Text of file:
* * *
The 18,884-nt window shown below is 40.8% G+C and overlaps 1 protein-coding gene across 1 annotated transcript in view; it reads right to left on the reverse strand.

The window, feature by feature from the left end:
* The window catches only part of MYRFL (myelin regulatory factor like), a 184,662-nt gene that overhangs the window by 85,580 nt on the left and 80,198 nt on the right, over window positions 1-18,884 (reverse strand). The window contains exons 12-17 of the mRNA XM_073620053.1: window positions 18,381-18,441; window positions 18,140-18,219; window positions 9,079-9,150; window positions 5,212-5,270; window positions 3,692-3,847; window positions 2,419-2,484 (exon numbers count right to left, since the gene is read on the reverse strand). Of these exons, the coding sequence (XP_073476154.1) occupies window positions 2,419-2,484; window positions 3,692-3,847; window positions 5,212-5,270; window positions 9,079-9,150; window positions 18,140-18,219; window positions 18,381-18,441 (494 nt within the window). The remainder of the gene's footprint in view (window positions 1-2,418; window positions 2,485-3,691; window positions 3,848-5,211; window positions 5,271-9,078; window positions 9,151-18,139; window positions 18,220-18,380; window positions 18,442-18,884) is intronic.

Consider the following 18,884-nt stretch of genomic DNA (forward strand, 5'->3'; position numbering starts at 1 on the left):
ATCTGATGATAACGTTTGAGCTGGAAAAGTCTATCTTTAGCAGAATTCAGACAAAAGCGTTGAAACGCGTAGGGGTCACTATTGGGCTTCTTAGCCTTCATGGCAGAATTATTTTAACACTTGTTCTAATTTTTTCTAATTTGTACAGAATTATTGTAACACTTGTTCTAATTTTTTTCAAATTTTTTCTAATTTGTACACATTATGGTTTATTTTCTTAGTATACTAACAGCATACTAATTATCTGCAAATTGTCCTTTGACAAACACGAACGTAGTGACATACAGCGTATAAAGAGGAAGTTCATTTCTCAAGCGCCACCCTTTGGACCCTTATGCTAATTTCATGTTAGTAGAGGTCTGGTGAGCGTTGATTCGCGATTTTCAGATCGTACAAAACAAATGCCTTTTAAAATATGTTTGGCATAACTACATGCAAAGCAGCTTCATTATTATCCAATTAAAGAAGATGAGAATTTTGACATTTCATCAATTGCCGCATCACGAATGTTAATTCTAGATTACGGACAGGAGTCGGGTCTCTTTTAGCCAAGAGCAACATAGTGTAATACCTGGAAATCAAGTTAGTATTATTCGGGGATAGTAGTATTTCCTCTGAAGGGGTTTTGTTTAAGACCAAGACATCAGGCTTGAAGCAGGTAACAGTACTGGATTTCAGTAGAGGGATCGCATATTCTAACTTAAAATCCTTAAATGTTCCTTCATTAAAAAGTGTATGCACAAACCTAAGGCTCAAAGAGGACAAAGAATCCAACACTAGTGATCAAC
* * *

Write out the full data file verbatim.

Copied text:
The 18,884-nt window shown below is 40.8% G+C and overlaps 1 protein-coding gene across 1 annotated transcript in view; it reads right to left on the reverse strand.

The window, feature by feature from the left end:
* The window catches only part of MYRFL (myelin regulatory factor like), a 184,662-nt gene that overhangs the window by 85,580 nt on the left and 80,198 nt on the right, over window positions 1-18,884 (reverse strand). The window contains exons 12-17 of the mRNA XM_073620053.1: window positions 18,381-18,441; window positions 18,140-18,219; window positions 9,079-9,150; window positions 5,212-5,270; window positions 3,692-3,847; window positions 2,419-2,484 (exon numbers count right to left, since the gene is read on the reverse strand). Of these exons, the coding sequence (XP_073476154.1) occupies window positions 2,419-2,484; window positions 3,692-3,847; window positions 5,212-5,270; window positions 9,079-9,150; window positions 18,140-18,219; window positions 18,381-18,441 (494 nt within the window). The remainder of the gene's footprint in view (window positions 1-2,418; window positions 2,485-3,691; window positions 3,848-5,211; window positions 5,271-9,078; window positions 9,151-18,139; window positions 18,220-18,380; window positions 18,442-18,884) is intronic.

Consider the following 18,884-nt stretch of genomic DNA (forward strand, 5'->3'; position numbering starts at 1 on the left):
ATCTGATGATAACGTTTGAGCTGGAAAAGTCTATCTTTAGCAGAATTCAGACAAAAGCGTTGAAACGCGTAGGGGTCACTATTGGGCTTCTTAGCCTTCATGGCAGAATTATTTTAACACTTGTTCTAATTTTTTCTAATTTGTACAGAATTATTGTAACACTTGTTCTAATTTTTTTCAAATTTTTTCTAATTTGTACACATTATGGTTTATTTTCTTAGTATACTAACAGCATACTAATTATCTGCAAATTGTCCTTTGACAAACACGAACGTAGTGACATACAGCGTATAAAGAGGAAGTTCATTTCTCAAGCGCCACCCTTTGGACCCTTATGCTAATTTCATGTTAGTAGAGGTCTGGTGAGCGTTGATTCGCGATTTTCAGATCGTACAAAACAAATGCCTTTTAAAATATGTTTGGCATAACTACATGCAAAGCAGCTTCATTATTATCCAATTAAAGAAGATGAGAATTTTGACATTTCATCAATTGCCGCATCACGAATGTTAATTCTAGATTACGGACAGGAGTCGGGTCTCTTTTAGCCAAGAGCAACATAGTGTAATACCTGGAAATCAAGTTAGTATTATTCGGGGATAGTAGTATTTCCTCTGAAGGGGTTTTGTTTAAGACCAAGACATCAGGCTTGAAGCAGGTAACAGTACTGGATTTCAGTAGAGGGATCGCATATTCTAACTTAAAATCCTTAAATGTTCCTTCATTAAAAAGTGTATGCACAAACCTAAGGCTCAAAGAGGACAAAGAATCCAACACTAGTGATCAAC